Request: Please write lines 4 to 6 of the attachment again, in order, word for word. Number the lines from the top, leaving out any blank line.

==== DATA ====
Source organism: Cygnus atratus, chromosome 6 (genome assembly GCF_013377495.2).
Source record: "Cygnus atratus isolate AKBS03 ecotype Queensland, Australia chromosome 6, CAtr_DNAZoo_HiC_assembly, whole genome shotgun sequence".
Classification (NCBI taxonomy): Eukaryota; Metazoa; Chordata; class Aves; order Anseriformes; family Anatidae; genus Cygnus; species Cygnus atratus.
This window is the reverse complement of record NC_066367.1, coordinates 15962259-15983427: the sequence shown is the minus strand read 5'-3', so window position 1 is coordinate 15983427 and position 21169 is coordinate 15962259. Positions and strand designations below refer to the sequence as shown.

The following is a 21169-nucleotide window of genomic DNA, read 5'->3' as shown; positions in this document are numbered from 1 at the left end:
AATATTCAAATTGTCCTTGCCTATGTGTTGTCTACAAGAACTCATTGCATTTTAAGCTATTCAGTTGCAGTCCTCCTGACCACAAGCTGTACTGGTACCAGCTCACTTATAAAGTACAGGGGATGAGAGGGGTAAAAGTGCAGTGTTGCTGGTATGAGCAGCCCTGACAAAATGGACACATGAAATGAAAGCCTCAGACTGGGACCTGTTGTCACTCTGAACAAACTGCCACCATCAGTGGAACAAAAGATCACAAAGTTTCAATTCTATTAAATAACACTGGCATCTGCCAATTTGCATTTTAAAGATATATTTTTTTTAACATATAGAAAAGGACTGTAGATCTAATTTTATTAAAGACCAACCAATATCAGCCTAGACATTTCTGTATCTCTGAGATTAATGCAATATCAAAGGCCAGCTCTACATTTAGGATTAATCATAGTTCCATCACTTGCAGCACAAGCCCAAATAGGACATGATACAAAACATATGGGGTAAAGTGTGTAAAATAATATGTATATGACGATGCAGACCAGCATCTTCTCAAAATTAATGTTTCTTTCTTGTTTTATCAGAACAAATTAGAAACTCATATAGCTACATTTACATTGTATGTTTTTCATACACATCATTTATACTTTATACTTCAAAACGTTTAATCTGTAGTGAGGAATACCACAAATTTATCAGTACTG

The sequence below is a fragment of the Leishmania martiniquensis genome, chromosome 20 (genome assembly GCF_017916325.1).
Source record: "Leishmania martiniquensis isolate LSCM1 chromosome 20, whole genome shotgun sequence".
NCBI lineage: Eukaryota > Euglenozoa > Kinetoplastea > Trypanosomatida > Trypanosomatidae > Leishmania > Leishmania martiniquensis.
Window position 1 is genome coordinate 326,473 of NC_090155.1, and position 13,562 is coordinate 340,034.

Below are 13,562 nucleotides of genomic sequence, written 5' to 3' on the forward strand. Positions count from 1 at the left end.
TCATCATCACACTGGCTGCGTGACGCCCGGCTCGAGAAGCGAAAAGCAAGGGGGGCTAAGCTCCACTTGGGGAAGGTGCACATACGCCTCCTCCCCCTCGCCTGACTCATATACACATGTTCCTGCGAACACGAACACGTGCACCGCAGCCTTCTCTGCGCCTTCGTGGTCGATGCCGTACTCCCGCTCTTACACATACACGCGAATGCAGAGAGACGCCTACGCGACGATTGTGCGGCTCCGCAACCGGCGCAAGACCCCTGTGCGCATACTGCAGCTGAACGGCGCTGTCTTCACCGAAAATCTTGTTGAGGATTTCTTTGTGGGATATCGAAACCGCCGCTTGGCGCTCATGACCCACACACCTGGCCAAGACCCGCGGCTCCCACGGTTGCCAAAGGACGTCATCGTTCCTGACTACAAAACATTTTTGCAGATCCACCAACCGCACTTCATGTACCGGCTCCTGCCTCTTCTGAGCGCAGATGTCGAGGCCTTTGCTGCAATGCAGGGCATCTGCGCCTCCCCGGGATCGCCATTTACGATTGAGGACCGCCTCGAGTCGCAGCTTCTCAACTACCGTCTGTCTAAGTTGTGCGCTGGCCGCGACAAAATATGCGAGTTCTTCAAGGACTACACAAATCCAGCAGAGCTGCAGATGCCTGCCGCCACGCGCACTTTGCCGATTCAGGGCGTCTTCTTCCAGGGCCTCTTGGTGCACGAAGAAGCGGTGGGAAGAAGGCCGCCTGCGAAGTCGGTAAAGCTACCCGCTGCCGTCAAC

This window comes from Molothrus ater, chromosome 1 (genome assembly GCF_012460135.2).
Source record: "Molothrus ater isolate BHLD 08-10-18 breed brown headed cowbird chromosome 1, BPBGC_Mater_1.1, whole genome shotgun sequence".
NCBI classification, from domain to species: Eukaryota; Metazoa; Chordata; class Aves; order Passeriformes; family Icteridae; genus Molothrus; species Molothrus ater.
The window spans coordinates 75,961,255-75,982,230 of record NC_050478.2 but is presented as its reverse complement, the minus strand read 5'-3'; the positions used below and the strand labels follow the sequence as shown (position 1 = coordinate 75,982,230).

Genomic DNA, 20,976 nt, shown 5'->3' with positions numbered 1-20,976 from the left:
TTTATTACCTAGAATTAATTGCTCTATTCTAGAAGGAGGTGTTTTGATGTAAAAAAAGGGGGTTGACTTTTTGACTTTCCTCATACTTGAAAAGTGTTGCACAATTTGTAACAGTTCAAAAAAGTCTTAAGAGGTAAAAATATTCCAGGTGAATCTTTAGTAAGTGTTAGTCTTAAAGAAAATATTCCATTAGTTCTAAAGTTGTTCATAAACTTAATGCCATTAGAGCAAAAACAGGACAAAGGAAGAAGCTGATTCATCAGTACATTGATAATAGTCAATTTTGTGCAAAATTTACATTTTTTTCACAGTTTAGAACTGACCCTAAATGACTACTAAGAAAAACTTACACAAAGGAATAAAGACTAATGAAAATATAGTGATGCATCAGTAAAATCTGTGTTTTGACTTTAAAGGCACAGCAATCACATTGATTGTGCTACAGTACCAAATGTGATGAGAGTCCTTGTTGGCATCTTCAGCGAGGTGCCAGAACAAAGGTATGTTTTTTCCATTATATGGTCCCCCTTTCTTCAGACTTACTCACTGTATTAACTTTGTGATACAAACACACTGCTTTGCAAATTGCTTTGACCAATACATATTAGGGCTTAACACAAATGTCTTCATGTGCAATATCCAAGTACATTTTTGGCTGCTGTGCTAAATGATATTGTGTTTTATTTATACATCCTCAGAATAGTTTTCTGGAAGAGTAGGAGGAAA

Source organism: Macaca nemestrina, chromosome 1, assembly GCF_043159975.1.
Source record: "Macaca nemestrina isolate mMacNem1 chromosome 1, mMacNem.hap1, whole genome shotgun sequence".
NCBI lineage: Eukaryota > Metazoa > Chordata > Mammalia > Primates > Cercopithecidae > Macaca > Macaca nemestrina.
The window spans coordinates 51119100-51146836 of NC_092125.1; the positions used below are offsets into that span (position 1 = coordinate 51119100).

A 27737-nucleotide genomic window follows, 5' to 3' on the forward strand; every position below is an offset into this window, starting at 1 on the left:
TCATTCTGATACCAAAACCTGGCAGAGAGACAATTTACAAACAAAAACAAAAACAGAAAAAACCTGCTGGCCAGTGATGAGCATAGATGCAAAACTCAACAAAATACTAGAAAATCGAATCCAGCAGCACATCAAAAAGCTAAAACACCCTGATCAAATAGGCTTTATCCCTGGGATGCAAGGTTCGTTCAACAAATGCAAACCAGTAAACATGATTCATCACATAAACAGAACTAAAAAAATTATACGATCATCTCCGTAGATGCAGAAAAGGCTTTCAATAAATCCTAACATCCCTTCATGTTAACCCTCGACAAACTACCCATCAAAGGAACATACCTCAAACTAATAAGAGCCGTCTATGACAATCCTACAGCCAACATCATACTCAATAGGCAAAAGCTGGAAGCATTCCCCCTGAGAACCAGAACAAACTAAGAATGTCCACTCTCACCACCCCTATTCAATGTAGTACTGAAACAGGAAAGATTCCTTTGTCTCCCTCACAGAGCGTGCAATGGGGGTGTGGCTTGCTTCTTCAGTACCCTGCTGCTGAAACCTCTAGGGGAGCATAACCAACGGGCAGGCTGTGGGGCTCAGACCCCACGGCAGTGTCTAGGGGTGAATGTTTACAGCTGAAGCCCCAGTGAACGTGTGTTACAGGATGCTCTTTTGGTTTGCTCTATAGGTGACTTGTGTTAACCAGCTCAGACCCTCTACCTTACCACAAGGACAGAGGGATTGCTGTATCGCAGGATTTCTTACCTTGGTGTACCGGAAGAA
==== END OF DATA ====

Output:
This window is the reverse complement of record NC_066367.1, coordinates 15962259-15983427: the sequence shown is the minus strand read 5'-3', so window position 1 is coordinate 15983427 and position 21169 is coordinate 15962259. Positions and strand designations below refer to the sequence as shown.

The following is a 21169-nucleotide window of genomic DNA, read 5'->3' as shown; positions in this document are numbered from 1 at the left end:
AATATTCAAATTGTCCTTGCCTATGTGTTGTCTACAAGAACTCATTGCATTTTAAGCTATTCAGTTGCAGTCCTCCTGACCACAAGCTGTACTGGTACCAGCTCACTTATAAAGTACAGGGGATGAGAGGGGTAAAAGTGCAGTGTTGCTGGTATGAGCAGCCCTGACAAAATGGACACATGAAATGAAAGCCTCAGACTGGGACCTGTTGTCACTCTGAACAAACTGCCACCATCAGTGGAACAAAAGATCACAAAGTTTCAATTCTATTAAATAACACTGGCATCTGCCAATTTGCATTTTAAAGATATATTTTTTTTAACATATAGAAAAGGACTGTAGATCTAATTTTATTAAAGACCAACCAATATCAGCCTAGACATTTCTGTATCTCTGAGATTAATGCAATATCAAAGGCCAGCTCTACATTTAGGATTAATCATAGTTCCATCACTTGCAGCACAAGCCCAAATAGGACATGATACAAAACATATGGGGTAAAGTGTGTAAAATAATATGTATATGACGATGCAGACCAGCATCTTCTCAAAATTAATGTTTCTTTCTTGTTTTATCAGAACAAATTAGAAACTCATATAGCTACATTTACATTGTATGTTTTTCATACACATCATTTATACTTTATACTTCAAAACGTTTAATCTGTAGTGAGGAATACCACAAATTTATCAGTACTG